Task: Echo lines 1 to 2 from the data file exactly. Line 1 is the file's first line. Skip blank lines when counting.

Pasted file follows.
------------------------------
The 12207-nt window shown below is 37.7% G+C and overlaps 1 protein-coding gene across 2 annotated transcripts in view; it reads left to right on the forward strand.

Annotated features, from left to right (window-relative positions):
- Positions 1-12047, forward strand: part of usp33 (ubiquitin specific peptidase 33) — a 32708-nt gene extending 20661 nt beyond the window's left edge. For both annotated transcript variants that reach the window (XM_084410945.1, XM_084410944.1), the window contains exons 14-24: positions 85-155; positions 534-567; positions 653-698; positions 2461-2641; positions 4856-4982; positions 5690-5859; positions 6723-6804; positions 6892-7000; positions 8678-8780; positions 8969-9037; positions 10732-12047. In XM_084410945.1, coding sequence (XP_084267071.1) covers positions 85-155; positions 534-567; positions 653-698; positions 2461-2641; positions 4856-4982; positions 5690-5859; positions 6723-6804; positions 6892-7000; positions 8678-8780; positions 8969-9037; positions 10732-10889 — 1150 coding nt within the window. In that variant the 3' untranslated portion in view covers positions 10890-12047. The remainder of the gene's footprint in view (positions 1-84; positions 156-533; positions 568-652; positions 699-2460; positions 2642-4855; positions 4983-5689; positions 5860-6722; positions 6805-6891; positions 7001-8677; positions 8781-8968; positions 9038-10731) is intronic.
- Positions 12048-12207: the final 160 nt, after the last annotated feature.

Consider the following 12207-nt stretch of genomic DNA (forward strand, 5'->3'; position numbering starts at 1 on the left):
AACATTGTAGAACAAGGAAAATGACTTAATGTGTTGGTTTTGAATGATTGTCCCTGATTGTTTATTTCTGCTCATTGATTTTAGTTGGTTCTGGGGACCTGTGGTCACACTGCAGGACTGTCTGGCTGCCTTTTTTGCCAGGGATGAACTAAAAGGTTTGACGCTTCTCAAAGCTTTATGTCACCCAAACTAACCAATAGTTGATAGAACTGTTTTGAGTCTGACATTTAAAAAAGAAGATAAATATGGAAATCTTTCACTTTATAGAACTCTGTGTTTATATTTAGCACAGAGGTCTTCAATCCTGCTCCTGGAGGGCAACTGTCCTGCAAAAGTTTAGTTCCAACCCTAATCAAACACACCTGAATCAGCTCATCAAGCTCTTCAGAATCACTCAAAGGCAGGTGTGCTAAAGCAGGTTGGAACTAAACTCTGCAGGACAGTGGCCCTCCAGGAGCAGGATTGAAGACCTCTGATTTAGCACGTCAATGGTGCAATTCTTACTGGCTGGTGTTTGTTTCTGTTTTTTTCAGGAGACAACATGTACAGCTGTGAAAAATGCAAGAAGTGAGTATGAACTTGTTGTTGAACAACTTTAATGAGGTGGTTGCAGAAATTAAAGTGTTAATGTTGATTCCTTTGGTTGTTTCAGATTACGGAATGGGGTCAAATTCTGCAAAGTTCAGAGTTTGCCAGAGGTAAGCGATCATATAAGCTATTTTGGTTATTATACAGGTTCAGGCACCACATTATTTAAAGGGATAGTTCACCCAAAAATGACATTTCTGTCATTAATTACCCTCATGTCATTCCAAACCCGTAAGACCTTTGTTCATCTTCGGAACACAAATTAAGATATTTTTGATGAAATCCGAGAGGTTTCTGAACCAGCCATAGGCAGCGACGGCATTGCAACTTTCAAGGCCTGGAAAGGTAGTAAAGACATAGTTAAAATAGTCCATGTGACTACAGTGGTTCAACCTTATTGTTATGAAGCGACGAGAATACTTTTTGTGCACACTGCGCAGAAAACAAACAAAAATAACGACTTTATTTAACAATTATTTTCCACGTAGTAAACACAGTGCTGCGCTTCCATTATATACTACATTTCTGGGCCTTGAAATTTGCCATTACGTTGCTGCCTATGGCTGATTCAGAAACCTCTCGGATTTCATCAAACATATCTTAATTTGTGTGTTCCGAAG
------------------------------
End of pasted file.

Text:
The 12207-nt window shown below is 37.7% G+C and overlaps 1 protein-coding gene across 2 annotated transcripts in view; it reads left to right on the forward strand.

Annotated features, from left to right (window-relative positions):